Feeds

European Commission details Five Year Security Plan

Stronger data protection, ID theft to be a crime

Top three mobile application threats

The European Commission has revealed some more details of how it intends to get the Stockholm Programme to strengthen security enacted into law by 2014.

The Commission promises to strengthen data protection law, make ID theft a criminal offence, introduce new hacking offences, improve the rights of those accused of crimes, make cross-border debt recovery easier and introduce an "entry and exit" border security system.

The latest "concrete actions" will form the basis of laws - in the European Parliament at least - to enact the Stockholm Programme.

The Commission is looking for a European-wide response to how to hand Passenger Name Records to countries outwith the EC. It will also negotiate a long-term agreement with the US over the transfer of financial information in the name of tracking terrorists.

By 2012 the Commission aims to have criminalised identity theft across the continent.

It will evaluate and if necessary pass laws to improve the data retention directive by the same year.

It will look at intra-corporate transfer - moving staff from country to country but within one company. It will also seek a common European asylum system.

EU citizens outside the community will be able to seek consular help from any EC country's embassy or consulate.

Businesses should also find it easier to pursue debts across borders.

More here. ®

SANS - Survey on application security programs

More from The Register

next story
Did a date calculation bug just cost hard-up Co-op Bank £110m?
And just when Brit banking org needs £400m to stay afloat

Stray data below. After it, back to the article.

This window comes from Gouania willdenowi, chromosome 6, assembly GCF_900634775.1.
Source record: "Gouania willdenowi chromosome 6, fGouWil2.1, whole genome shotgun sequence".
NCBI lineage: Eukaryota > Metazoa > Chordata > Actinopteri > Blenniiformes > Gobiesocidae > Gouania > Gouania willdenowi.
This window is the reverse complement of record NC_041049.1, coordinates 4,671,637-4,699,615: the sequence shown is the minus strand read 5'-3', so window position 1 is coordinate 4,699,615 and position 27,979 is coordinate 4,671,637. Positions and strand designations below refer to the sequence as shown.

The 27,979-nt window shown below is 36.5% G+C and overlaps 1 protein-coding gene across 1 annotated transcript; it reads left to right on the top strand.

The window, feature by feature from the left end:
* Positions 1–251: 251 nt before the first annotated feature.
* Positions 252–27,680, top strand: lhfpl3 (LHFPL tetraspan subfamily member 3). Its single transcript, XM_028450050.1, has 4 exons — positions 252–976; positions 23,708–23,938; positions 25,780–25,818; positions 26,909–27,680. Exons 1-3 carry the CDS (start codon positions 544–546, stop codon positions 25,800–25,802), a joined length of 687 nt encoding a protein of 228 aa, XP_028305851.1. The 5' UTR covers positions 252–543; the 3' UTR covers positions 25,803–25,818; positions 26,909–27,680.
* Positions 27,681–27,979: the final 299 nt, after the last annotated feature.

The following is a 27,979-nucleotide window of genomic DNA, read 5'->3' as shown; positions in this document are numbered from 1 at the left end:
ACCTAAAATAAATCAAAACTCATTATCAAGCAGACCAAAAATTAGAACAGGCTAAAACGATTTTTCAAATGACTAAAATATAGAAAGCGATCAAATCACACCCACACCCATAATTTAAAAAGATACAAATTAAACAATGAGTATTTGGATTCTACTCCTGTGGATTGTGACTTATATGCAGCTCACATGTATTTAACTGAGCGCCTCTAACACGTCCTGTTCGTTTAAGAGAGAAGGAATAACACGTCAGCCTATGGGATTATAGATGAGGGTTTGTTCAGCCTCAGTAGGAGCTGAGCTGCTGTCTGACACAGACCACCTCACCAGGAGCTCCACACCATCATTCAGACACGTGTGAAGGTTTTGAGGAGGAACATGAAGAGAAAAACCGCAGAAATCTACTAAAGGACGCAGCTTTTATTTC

One year on: diplomatic fail as Chinese APT gangs get back to work
Mandiant says past 12 months shows Beijing won't call off its hackers
Whoever you vote for, Google gets in
Report uncovers giant octopus squid of lobbying influence
Lavabit loses contempt of court appeal over protecting Snowden, customers
Judges rule complaints about government power are too little, too late
MtGox chief Karpelès refuses to come to US for g-men's grilling
Bitcoin baron says he needs another lawyer for FinCEN chat
Don't let no-hire pact suit witnesses call Steve Jobs a bullyboy, plead Apple and Google
'Irrelevant' character evidence should be excluded – lawyers
EFF: Feds plan to put 52 MILLION FACES into recognition database
System would identify faces as part of biometrics collection
Putin tells Snowden: Russia conducts no US-style mass surveillance
Gov't is too broke for that, Russian prez says
Ex-Tony Blair adviser is new top boss at UK spy-hive GCHQ
Robert Hannigan to replace Sir Iain Lobban in the autumn
Alphadex fires back at British Gas with overcharging allegation
Brit colo outfit says it paid for 347KVA, has been charged for 1940KVA
prev story

Whitepapers

Top three mobile application threats
Learn about three of the top mobile application security threats facing businesses today and recommendations on how to mitigate the risk.
Combat fraud and increase customer satisfaction
Based on their experience using HP ArcSight Enterprise Security Manager for IT security operations, Finansbank moved to HP ArcSight ESM for fraud management.
The benefits of software based PBX
Why you should break free from your proprietary PBX and how to leverage your existing server hardware.
Five 3D headsets to be won!
We were so impressed by the Durovis Dive headset we’ve asked the company to give some away to Reg readers.
SANS - Survey on application security programs
In this whitepaper learn about the state of application security programs and practices of 488 surveyed respondents, and discover how mature and effective these programs are.